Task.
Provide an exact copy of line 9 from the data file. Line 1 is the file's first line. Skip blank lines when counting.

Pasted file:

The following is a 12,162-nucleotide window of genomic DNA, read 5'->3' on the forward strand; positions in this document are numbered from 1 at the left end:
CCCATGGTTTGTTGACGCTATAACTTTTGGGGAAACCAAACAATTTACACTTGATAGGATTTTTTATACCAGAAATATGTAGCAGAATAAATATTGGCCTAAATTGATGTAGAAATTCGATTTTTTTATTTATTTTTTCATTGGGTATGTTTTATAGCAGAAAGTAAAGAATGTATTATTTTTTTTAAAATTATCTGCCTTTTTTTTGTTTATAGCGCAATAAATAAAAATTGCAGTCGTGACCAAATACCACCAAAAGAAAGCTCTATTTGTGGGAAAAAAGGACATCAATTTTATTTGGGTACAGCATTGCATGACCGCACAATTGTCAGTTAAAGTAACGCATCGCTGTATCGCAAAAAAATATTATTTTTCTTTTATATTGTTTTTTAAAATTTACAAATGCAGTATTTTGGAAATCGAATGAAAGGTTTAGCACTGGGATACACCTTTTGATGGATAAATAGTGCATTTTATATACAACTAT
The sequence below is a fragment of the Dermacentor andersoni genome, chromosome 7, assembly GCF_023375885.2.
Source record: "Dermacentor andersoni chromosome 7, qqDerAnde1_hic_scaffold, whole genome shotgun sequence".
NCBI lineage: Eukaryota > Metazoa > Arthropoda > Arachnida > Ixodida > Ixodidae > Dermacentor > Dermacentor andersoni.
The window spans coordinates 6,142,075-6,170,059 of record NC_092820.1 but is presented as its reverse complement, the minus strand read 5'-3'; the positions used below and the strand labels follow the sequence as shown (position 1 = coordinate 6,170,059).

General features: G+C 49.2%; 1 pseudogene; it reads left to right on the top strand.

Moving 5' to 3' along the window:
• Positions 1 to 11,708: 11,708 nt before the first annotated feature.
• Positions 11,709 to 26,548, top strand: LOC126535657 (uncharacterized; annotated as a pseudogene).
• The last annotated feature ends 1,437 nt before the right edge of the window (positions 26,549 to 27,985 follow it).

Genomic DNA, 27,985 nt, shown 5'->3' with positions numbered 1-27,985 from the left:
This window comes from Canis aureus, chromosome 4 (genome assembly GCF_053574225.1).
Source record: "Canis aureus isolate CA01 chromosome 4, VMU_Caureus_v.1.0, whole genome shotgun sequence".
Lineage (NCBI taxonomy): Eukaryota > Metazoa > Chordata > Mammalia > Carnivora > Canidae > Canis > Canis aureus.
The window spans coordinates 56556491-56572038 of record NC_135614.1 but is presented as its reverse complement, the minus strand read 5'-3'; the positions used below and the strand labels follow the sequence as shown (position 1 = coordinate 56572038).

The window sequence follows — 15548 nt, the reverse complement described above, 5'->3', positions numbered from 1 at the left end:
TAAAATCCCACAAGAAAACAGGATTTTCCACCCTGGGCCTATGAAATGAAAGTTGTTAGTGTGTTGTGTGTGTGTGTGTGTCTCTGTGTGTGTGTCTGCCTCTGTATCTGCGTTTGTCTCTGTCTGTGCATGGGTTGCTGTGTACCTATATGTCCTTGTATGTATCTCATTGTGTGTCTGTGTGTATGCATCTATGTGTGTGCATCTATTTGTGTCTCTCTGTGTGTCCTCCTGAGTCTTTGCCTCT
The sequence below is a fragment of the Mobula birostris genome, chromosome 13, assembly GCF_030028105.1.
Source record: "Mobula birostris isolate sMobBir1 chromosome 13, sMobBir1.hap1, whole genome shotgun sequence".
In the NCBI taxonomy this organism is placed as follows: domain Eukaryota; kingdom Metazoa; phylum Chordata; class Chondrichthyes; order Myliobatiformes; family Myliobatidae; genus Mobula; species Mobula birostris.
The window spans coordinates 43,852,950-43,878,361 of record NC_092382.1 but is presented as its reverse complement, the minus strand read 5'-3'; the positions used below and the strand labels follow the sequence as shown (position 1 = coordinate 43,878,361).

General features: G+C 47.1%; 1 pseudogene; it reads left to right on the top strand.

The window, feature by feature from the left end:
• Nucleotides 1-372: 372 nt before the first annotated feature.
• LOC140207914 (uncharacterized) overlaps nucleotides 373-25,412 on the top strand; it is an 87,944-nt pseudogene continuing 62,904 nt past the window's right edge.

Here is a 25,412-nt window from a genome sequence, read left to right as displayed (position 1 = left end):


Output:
• Positions 1 to 11,708: 11,708 nt before the first annotated feature.